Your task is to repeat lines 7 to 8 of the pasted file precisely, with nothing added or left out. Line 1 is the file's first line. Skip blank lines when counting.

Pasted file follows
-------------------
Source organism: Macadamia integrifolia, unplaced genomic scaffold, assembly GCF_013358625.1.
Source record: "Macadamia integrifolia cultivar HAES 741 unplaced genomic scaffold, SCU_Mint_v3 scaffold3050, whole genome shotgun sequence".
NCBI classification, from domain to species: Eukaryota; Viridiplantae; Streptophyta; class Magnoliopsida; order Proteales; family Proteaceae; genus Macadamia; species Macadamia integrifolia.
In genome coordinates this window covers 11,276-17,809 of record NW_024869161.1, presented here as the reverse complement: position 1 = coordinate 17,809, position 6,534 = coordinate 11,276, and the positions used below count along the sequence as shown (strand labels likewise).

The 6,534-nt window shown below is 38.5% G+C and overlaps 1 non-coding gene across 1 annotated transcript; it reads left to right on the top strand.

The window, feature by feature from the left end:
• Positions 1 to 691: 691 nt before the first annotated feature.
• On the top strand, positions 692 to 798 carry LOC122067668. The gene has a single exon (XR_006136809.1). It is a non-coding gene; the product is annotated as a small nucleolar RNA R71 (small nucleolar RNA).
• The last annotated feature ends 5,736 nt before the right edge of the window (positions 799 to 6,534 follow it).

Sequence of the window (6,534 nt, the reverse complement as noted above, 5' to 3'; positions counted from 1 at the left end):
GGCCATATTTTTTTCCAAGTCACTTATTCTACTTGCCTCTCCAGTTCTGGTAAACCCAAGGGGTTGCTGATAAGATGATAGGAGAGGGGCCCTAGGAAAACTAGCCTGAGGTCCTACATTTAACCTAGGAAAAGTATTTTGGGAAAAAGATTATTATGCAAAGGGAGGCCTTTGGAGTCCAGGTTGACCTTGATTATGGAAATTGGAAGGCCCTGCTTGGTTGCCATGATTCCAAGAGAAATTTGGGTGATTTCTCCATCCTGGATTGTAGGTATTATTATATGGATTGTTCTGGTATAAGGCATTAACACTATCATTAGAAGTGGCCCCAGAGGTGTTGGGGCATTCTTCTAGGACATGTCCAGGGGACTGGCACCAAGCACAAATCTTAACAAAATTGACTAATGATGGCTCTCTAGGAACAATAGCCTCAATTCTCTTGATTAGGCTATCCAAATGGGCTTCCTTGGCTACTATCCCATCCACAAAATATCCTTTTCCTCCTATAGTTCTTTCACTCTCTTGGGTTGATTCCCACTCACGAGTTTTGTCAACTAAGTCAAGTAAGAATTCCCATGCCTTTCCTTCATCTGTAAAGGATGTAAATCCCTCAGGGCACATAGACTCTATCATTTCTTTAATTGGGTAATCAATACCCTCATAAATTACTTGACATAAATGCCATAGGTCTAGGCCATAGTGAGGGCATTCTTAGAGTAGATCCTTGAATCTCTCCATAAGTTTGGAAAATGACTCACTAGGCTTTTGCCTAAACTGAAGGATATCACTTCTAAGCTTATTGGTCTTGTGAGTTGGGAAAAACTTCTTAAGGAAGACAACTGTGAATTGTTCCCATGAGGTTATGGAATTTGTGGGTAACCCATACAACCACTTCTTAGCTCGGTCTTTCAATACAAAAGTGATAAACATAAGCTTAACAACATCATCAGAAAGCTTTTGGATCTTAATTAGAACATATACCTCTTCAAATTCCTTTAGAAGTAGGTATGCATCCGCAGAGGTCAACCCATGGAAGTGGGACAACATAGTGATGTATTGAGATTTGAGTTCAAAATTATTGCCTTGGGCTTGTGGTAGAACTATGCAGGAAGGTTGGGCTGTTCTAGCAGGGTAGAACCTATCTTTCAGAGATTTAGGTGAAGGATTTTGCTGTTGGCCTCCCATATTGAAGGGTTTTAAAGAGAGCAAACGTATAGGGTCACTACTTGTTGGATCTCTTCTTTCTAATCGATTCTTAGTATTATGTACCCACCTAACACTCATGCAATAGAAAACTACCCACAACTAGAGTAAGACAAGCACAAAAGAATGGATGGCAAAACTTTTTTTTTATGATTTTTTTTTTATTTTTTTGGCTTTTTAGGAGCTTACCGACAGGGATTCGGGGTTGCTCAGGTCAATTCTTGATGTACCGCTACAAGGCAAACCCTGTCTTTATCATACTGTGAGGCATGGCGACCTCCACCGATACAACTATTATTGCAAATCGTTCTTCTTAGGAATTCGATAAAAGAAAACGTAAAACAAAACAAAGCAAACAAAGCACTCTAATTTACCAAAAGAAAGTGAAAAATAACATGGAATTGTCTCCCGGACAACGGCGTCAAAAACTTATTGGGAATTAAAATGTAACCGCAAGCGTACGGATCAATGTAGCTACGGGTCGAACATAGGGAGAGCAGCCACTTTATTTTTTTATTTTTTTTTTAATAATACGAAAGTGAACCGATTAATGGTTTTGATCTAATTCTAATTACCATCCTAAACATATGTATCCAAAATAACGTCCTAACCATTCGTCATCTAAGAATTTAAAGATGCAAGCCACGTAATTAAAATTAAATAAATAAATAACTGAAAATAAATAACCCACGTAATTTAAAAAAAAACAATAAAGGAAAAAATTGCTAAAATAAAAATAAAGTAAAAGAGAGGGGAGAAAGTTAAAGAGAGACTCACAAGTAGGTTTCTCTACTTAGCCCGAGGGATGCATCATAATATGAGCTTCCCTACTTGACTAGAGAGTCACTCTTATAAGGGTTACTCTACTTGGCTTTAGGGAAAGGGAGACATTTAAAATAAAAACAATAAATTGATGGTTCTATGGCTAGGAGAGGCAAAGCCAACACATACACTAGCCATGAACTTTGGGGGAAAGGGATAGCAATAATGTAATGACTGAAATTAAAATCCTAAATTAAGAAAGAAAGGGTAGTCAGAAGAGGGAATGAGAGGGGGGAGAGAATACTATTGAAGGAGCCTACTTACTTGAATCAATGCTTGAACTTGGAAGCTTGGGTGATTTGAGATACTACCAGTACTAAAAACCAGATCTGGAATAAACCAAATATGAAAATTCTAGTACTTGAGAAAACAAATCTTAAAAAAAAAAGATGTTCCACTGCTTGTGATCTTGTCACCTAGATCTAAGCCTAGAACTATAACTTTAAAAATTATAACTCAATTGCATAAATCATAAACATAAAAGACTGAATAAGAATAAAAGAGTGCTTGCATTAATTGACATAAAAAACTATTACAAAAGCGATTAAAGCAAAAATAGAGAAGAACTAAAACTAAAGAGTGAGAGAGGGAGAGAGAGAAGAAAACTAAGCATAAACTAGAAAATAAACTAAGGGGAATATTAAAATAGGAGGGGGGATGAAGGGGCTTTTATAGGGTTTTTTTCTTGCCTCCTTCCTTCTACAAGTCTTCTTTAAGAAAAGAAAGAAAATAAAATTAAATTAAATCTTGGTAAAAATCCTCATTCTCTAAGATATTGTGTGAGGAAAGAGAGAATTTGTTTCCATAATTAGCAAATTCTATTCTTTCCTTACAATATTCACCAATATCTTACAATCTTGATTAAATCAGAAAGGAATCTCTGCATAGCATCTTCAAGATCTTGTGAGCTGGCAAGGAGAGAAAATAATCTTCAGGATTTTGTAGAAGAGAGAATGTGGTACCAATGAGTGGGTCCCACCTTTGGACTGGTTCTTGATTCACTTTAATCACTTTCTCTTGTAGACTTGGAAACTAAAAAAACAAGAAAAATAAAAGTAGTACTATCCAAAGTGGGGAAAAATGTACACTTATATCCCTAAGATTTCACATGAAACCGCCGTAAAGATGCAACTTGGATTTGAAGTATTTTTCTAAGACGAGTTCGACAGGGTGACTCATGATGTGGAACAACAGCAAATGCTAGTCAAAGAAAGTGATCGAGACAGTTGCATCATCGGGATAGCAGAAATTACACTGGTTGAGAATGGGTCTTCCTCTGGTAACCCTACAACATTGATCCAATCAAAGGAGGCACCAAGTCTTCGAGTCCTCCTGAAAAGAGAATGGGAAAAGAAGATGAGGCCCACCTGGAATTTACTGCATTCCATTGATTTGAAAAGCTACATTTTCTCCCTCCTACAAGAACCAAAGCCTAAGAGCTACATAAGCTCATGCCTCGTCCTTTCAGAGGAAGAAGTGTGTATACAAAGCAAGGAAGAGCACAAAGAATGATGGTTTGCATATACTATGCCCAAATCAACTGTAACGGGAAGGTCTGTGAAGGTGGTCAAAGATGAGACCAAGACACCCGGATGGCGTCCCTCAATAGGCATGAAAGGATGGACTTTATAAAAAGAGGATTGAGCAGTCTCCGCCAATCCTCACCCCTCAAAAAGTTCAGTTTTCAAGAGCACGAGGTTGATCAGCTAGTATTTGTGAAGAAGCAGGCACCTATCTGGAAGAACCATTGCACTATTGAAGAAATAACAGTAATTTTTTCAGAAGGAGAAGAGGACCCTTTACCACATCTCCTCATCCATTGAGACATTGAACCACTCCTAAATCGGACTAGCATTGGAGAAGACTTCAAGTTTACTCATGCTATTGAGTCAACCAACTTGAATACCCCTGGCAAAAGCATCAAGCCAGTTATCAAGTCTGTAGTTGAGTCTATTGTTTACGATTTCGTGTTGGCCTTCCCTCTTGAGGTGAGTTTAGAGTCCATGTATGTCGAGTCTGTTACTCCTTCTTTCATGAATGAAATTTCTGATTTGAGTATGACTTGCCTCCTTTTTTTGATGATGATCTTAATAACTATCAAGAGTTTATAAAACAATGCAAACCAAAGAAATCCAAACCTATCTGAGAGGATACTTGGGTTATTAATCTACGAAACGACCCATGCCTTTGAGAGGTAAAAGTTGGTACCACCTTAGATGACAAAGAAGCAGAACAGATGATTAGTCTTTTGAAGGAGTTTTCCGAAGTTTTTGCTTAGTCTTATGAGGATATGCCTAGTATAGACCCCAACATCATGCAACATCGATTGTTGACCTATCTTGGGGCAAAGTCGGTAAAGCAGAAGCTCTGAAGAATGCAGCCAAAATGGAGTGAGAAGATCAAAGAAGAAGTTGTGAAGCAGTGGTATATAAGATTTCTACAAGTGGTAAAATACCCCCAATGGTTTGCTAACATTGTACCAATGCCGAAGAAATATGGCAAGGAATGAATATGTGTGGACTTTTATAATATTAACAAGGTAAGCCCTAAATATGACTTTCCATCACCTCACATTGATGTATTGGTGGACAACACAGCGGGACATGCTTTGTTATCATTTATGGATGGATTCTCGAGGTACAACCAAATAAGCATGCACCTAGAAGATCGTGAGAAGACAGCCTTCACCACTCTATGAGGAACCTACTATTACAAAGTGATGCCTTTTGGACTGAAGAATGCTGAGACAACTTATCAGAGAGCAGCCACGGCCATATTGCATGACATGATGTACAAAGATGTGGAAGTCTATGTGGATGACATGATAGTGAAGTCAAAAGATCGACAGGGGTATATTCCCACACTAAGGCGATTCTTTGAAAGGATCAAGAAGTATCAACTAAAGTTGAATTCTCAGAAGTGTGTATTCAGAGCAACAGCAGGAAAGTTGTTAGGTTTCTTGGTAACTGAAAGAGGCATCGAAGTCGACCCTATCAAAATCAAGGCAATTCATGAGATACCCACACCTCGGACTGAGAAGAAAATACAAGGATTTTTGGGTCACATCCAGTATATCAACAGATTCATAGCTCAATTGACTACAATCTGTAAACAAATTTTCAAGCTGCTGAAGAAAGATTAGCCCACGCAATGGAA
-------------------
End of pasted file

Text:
• Positions 1 to 691: 691 nt before the first annotated feature.
• On the top strand, positions 692 to 798 carry LOC122067668. The gene has a single exon (XR_006136809.1). It is a non-coding gene; the product is annotated as a small nucleolar RNA R71 (small nucleolar RNA).